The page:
- Keywords: Ice-breaker, grouping, communication, empathy, creativity
- Learner English level: Intermediate
- Learner maturity: University or high school
- Preparation time: 10 minutes
- Activity time: 30-40 minutes
- Materials: Large sheets of coloured paper, pens, examples of activity (Appendix A).
At the beginning of the semester, I put students into groups and I use this activity to stimulate communication by asking students to come up with an interesting group name. These names are then written up by the students on large coloured paper with illustrations.
This activity serves as an ice-breaker and is the first step in bringing students together into a comfortable group, where they feel relaxed enough to chat with each other. Experience has shown me that feeling the support of a group encourages students to raise their hands and speak in front of the rest of the class more than they would otherwise.
Other grouping options can be used later on, but this initial forming of groups can build a comfort zone, or ‘home’ for the students in a new class. There are people they can say “Hi” to and sit with from the second week; people who will miss them if they are absent or encourage them to contribute if they seem shy.
Step 1: Make some examples of signs for the students (Appendix A).
Step 2: Prepare sheets of paper and pens for each group.
Step 1: Put the students into groups of 4-6, either randomly or by design.
Step 2: Explain that today’s task is to make a group name.
Step 3: Show the examples you have brought and explain the reasons behind the names.
Step 4: Hand out the paper and pens, give a time limit of 30 minutes, and instruct students to use English to introduce themselves; ask questions to find common interests, themes, or differences and come up with an interesting group name based on what they’ve discussed.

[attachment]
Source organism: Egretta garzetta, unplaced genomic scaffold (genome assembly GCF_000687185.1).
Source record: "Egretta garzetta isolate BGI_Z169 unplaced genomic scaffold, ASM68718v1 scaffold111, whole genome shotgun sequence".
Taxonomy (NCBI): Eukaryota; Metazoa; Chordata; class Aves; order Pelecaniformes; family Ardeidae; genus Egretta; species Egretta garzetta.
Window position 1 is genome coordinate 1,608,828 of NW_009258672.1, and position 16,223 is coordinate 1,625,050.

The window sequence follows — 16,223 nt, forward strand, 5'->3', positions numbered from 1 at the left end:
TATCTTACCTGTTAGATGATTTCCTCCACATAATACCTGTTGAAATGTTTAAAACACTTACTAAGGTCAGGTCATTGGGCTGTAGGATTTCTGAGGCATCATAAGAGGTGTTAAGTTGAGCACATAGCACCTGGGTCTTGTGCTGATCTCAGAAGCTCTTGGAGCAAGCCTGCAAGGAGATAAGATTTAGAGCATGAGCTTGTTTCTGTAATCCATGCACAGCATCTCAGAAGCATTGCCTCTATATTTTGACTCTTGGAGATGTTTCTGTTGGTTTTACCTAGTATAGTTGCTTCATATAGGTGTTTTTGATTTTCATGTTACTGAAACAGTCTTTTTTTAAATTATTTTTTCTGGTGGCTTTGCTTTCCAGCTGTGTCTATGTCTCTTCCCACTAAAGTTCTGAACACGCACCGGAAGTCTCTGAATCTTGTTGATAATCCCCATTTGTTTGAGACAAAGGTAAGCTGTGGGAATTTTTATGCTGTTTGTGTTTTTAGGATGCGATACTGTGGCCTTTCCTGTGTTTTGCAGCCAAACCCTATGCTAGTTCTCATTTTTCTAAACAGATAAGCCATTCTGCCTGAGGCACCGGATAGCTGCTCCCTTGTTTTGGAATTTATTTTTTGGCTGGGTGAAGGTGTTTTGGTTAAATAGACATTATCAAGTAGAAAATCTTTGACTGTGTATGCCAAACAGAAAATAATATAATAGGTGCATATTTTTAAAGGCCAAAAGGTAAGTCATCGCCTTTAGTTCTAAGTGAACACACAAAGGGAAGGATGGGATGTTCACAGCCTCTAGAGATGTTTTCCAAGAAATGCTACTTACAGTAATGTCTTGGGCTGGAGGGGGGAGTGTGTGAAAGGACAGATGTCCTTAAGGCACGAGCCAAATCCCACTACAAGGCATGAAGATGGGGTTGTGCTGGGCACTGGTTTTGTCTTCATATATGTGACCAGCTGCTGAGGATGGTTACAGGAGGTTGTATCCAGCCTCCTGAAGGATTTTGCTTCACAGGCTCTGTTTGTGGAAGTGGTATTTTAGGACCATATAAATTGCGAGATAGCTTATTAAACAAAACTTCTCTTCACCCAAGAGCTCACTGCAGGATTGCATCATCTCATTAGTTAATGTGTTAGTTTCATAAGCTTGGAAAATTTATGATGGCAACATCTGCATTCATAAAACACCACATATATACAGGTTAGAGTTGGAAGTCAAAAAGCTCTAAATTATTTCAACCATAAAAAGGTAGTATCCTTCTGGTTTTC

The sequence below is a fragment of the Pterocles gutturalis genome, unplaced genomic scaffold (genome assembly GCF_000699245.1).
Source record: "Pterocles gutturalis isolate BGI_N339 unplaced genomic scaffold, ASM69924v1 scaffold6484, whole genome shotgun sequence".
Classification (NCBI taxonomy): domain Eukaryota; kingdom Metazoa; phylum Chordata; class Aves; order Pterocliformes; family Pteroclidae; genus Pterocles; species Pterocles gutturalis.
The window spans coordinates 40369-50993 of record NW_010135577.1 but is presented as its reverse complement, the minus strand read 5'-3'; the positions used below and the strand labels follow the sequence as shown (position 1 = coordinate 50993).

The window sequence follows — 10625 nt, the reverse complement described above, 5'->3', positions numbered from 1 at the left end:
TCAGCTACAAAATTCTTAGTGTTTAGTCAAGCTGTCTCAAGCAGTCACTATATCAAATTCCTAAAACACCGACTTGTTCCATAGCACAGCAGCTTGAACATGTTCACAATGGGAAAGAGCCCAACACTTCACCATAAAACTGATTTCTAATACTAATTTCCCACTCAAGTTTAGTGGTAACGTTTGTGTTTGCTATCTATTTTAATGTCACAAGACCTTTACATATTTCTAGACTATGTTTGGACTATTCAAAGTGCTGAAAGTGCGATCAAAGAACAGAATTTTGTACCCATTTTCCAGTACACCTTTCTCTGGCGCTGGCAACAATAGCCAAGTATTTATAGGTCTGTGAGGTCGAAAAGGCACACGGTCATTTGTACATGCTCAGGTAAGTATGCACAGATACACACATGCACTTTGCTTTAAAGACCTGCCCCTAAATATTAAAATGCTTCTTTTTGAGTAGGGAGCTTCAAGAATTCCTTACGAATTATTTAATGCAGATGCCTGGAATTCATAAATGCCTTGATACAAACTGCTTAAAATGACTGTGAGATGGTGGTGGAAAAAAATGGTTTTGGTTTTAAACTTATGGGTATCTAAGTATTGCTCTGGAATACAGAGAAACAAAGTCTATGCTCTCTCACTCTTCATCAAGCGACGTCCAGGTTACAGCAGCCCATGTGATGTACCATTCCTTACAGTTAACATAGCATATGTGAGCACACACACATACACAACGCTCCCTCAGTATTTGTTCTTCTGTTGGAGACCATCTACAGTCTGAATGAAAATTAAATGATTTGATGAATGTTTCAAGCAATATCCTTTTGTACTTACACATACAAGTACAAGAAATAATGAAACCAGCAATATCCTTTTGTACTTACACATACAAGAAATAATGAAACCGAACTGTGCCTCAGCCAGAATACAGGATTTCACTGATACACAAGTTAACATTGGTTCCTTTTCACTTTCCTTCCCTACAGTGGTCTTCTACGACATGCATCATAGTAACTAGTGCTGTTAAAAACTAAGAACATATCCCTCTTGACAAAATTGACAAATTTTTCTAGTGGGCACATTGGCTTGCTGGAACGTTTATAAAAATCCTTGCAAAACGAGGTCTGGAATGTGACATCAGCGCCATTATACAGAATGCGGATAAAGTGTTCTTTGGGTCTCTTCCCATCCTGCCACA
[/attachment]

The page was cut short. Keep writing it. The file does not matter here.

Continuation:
Step 5: After completion, have each group introduce their name and explain why they chose it. Comment on their name and praise their effort.
Step 6: Later on, these large colourful signs can have magnets added, so that they can be stuck up on the board. The sign can be used as a place to write up points for that group in a quiz, or as a space for students to write their group’s answer to a question or idea after a discussion, for everyone to see.
The creativity shown in the names and artwork is usually very impressive and the clear aim of the activity makes it good for students who haven’t worked together before, because they have to communicate in English to accomplish the task.
This activity proved to be very popular at Sendai JALT’s My Share session, and groups came up with names such as: Four Eyes (they all wore glasses), The Ramens (they had all recently eaten ramen), and Beer Tonight (no explanation necessary). This activity can also be used in any number of situations, including teacher training, as an ice-breaker to get people chatting and making connections with each other.
Having examples of the activity, helps quickly convey the type of group sign you are expecting and challenges the students to create similarly interesting names.
I have had groups call themselves:
- The Choco-holics, because they all loved chocolate
- The First Borns, because they were all the eldest son or daughter
- Kick Base Team, because half liked baseball and half liked soccer
- Home Alone, because they were all living away from their parents
- Parasitic Singles, because they were all living at home
- Passport Team, because they all wanted to travel abroad, but to different places
- Team OOBA, because they had blood types O,O, B and A